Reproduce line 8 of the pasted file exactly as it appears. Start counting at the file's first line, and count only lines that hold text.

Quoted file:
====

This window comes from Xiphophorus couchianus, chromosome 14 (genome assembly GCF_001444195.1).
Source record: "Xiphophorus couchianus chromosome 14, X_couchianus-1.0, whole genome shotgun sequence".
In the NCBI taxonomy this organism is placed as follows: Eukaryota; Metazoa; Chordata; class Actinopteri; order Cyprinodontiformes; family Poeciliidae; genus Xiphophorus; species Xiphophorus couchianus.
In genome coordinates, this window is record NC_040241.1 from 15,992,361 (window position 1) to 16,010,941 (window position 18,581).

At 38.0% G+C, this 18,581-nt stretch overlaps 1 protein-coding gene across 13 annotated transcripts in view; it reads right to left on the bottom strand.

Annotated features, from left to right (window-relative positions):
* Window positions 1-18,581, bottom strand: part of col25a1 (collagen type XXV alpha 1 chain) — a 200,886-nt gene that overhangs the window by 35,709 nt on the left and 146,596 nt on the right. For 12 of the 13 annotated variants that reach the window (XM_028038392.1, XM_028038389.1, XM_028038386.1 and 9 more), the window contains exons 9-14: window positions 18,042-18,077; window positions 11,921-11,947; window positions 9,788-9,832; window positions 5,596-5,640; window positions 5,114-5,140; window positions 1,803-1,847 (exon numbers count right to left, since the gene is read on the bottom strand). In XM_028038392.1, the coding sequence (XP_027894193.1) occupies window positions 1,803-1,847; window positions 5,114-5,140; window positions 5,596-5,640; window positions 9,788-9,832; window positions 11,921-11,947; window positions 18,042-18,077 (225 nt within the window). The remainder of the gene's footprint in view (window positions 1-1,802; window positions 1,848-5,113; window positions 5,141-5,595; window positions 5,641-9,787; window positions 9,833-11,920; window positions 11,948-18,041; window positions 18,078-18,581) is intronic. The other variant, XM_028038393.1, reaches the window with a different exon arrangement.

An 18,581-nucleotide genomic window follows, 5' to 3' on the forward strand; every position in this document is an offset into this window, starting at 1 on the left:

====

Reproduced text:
An 18,581-nucleotide genomic window follows, 5' to 3' on the forward strand; every position in this document is an offset into this window, starting at 1 on the left: